Tessa writes: Being pregnant in Sweden

On February 24th I left for Sweden together with my husband and two Siberian huskies. We fell in love with nature, the peace and the carefree way of life and decided to take the step after a number of holidays.
Emigration in itself is a big step and not for everyone. Leaving your friends and family in the Netherlands, knowing that spontaneous visits are a thing of the past and you are dependent on each other.
In a new country where you have just arrived, where you can not make yourself properly understood in the local supermarket and without a fixed income, many do not think about bringing a new life to this world. Being pregnant in Sweden, we were not aware of this either.

No contraception, but after all the stories that it might take a long time before you get pregnant, I thought: 'Well, it will not go that fast'. But nothing is less true.

Being pregnant in Sweden: everything and everyone seems so far away

I felt a little different for a week or two, moments of nausea and very tired were the main 'complaints'. I decided to go to the pharmacy in mid-May for a pregnancy test. How do you wait until the next morning? Right to the bathroom and yes, two clear lines: I am pregnant!

Calls to parents, friends and former colleagues followed with this unexpected news. News that I would rather have told personally, especially to my mother. Her first grandchild, my first pregnancy. Then the Netherlands and your immediate family suddenly feel very far away and at that moment and the time after I had a feeling of homesickness. What would it be nice to go to an ultrasound with my mother or to shop with my thickening belly for the best clothes. But because of the choice I made, it is not in it unfortunately.

The distances here in Sweden are huge

For my standard check with the midwife who now takes place again in the 3 weeks I have to travel a single distance of 18 km. That is not so bad because in this city I also go to Swedish lessons and do our shopping. However, for the echoes (at 13 and 19 weeks) we have to go to a larger city with a larger hospital. This is 1 hour and 15 minutes for us. You guessed it: this is also the place where I will have to give birth at the end of December.

Here you have no choice and every woman in this province gives birth in that hospital. Home deliveries are absolutely not here, so giving birth means going to the hospital.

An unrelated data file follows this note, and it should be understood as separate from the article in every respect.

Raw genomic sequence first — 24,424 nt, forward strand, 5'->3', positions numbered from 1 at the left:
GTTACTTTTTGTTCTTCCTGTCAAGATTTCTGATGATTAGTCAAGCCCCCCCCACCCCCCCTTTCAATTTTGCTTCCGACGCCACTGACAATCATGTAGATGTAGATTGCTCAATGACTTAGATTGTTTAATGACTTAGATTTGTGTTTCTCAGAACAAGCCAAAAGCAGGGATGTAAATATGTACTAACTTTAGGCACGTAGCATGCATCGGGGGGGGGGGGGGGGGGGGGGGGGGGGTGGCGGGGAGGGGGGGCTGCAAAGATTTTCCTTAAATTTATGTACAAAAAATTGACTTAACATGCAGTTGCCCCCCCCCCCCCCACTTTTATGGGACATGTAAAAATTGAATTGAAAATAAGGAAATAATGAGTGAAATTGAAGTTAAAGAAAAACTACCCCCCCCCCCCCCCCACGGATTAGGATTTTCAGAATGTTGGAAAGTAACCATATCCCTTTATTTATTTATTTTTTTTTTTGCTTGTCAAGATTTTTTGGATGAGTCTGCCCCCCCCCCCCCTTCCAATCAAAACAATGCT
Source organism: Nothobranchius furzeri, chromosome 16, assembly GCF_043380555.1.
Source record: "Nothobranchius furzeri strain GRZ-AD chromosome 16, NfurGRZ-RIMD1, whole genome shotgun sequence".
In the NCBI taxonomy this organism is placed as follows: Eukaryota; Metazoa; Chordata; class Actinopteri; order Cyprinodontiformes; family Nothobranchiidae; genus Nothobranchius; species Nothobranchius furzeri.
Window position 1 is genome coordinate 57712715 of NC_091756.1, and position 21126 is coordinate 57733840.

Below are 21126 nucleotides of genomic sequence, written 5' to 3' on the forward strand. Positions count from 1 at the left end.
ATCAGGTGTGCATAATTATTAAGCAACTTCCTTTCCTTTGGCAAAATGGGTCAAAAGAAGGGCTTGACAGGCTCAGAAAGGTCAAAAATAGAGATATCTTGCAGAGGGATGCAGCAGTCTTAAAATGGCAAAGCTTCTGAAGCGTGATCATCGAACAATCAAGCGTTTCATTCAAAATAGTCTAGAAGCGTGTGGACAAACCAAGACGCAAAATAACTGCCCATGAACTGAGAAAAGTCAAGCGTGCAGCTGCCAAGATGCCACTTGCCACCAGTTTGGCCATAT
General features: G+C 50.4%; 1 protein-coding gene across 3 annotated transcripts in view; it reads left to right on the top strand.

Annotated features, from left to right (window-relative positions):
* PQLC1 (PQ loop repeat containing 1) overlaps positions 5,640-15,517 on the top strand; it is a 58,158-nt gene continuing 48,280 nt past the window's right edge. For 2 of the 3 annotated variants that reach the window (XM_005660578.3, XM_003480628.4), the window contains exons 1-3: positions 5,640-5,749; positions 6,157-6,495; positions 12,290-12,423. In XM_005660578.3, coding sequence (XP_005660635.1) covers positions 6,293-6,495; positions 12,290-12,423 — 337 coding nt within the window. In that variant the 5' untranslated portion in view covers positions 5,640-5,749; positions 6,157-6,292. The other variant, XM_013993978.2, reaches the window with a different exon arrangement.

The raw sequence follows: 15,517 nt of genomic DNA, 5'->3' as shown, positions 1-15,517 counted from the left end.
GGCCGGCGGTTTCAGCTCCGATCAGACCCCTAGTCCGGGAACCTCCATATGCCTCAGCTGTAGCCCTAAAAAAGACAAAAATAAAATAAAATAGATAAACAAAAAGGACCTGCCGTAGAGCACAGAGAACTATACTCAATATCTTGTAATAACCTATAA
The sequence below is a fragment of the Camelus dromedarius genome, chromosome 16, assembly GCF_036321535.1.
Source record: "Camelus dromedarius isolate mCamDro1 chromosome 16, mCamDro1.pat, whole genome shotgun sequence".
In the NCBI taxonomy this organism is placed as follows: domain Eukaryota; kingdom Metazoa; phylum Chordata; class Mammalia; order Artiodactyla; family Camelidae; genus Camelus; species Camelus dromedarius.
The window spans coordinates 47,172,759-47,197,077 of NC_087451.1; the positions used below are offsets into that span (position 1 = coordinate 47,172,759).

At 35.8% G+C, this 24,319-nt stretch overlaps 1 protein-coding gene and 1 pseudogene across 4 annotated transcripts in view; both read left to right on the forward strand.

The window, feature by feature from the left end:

But do you have contractions, but do you still have the actual delivery? Then you get a room in the adjacent patient hotel and you go to the delivery rooms when the birth actually starts.

Differences with giving birth in the Netherlands

Perhaps the biggest difference is that there is no maternity help here in Sweden. If everything goes well 3 to 6 hours after delivery, you can go home with your newborn miracle.

Help! This is my first child, how is that all about things like breastfeeding, enough rest, a household, two dogs?

It is customary here to go to information evenings with different themes such as: childbirth, maternity, breastfeeding etc. It is also asked if you have been to such evenings. You get a lot of information to read, booklets, folders, you name it. Because: for women who have prepared and read in well, childbirth is often easier.

Many women choose to stay for 1 or 2 nights after the delivery in the patient hotel. Medical staff and obstetricians are nearby if necessary and this gives a safe feeling. Also, after two days a heel prick will be done with your baby and in my case we would otherwise have to drive 2.5 hours from home to the hospital. So for logistical reasons it is often chosen to stay a few more nights.

Another big difference is the number of paid holidays: 240 days for both mother and father. According to the Swedes it is important that the father is also intensively involved in the maternity period and the care and upbringing of the child. The amount you receive per month depends on your salary.
But if you have no employment history in Sweden, like me, you will receive 750 euros per month per person. And since our rent here is very low and we do not pay a health insurance premium, this is a nice amount!

I am now 28 years old, almost 28 weeks pregnant and I am very satisfied with my midwife. Everything goes very well with me, but also with our daughter. The due date is December 28 and time flies!

Tessa writes: Being pregnant in Sweden. Follow Tessa and her pregnancy

Leave Your Comment